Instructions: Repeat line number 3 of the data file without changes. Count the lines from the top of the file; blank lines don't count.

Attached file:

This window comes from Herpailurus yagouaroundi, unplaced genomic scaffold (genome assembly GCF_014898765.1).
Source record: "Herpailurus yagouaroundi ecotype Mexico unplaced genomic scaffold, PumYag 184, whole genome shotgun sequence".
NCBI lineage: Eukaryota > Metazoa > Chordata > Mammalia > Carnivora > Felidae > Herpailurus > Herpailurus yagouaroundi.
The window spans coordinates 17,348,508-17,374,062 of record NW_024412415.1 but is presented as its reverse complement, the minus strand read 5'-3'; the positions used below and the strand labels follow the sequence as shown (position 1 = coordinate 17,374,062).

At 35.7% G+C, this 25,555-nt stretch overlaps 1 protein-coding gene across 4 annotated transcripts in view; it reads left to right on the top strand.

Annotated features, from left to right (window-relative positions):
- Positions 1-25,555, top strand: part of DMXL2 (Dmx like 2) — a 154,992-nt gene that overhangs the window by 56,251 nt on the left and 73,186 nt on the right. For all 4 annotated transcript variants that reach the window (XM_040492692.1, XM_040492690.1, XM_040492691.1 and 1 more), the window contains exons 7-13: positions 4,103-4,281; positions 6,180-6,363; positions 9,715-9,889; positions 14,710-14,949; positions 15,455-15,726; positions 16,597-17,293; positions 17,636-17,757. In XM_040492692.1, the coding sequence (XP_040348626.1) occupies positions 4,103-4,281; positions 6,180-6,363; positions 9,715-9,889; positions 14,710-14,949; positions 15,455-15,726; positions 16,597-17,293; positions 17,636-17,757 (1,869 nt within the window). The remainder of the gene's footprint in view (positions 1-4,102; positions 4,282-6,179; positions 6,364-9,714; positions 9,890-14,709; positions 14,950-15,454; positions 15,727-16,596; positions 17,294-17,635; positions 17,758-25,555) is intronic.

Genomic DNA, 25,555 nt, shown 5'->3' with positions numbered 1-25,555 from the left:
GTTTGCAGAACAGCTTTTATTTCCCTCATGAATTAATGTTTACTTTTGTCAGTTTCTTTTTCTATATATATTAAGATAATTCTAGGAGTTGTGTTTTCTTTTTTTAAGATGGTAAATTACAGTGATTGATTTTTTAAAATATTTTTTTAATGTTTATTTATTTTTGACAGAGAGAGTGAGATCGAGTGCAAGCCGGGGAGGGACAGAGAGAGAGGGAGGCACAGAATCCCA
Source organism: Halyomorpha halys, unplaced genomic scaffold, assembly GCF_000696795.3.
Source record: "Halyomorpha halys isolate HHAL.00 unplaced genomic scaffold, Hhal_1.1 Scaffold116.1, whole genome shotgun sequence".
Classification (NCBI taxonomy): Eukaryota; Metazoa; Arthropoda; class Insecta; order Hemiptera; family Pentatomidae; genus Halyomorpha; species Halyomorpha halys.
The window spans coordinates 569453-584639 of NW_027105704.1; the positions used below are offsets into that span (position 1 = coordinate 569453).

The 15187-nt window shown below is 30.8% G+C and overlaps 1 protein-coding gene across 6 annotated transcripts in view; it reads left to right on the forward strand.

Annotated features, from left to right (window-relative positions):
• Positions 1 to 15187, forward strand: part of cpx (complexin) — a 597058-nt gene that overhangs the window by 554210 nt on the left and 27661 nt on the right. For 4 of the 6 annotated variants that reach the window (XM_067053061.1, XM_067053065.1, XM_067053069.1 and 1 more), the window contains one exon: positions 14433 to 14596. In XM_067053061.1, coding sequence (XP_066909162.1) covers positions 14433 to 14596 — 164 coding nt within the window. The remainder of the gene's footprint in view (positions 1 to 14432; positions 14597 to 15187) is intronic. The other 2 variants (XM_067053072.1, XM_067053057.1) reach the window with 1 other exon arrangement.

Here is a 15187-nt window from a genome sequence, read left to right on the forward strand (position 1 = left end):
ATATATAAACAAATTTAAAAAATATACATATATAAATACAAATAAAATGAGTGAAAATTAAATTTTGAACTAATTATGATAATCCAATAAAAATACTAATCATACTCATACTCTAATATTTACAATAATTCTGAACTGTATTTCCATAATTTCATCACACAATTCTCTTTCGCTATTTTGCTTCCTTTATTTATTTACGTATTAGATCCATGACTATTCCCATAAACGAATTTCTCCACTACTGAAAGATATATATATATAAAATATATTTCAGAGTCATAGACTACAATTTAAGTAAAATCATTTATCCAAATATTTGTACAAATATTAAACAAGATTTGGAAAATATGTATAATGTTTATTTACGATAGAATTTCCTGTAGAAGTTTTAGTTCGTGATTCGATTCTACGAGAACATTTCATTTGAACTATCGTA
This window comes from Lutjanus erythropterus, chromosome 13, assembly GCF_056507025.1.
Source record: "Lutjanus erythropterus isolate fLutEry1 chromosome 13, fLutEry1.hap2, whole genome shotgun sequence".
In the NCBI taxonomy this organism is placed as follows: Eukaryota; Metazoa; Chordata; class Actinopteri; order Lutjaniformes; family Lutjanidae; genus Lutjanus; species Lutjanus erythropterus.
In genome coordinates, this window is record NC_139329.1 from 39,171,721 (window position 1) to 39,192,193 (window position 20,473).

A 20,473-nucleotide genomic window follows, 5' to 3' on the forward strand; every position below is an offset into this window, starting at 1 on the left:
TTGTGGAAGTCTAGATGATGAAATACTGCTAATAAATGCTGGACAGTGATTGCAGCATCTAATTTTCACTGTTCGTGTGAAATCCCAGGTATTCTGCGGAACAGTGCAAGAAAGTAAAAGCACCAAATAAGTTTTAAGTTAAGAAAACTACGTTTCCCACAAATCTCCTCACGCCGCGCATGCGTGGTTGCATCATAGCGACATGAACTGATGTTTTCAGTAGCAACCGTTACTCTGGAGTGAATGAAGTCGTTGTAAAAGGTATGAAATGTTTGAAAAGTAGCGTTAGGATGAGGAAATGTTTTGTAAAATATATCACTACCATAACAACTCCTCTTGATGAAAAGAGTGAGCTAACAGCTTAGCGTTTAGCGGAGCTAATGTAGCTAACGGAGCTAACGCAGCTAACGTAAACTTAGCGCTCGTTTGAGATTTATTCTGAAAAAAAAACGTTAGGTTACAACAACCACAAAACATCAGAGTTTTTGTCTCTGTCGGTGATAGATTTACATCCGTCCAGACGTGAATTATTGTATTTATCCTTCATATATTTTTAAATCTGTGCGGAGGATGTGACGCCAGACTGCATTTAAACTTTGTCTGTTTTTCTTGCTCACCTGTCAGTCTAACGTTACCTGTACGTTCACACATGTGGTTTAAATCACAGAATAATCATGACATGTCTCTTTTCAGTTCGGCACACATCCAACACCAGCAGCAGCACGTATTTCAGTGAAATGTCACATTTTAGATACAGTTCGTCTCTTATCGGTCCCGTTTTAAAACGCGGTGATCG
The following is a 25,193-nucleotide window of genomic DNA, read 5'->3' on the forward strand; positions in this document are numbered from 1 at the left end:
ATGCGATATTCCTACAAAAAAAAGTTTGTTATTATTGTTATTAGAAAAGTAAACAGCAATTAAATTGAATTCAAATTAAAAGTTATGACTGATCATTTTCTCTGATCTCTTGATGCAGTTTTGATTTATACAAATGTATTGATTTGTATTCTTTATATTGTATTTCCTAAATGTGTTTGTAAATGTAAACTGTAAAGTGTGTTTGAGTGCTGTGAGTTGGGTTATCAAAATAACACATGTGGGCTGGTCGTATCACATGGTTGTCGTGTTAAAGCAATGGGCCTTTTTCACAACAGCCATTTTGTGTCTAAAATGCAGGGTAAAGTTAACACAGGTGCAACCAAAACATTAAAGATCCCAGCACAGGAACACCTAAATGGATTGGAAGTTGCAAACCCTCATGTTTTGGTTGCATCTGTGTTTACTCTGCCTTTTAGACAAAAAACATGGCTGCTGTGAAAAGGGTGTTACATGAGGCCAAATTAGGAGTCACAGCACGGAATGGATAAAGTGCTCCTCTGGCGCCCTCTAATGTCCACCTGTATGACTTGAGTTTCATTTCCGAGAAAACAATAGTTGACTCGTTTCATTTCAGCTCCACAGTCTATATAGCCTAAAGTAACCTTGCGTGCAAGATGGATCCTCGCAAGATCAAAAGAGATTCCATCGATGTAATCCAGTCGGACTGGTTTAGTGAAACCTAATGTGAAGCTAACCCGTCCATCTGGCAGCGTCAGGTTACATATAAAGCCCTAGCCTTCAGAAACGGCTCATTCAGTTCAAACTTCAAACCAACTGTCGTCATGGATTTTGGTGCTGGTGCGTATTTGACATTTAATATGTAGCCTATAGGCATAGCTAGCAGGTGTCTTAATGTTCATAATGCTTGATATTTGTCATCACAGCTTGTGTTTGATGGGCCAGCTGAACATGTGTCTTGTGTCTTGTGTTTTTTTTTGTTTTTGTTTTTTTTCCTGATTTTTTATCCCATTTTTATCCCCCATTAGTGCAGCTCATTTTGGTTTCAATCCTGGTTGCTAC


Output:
NCBI lineage: Eukaryota > Metazoa > Chordata > Mammalia > Carnivora > Felidae > Herpailurus > Herpailurus yagouaroundi.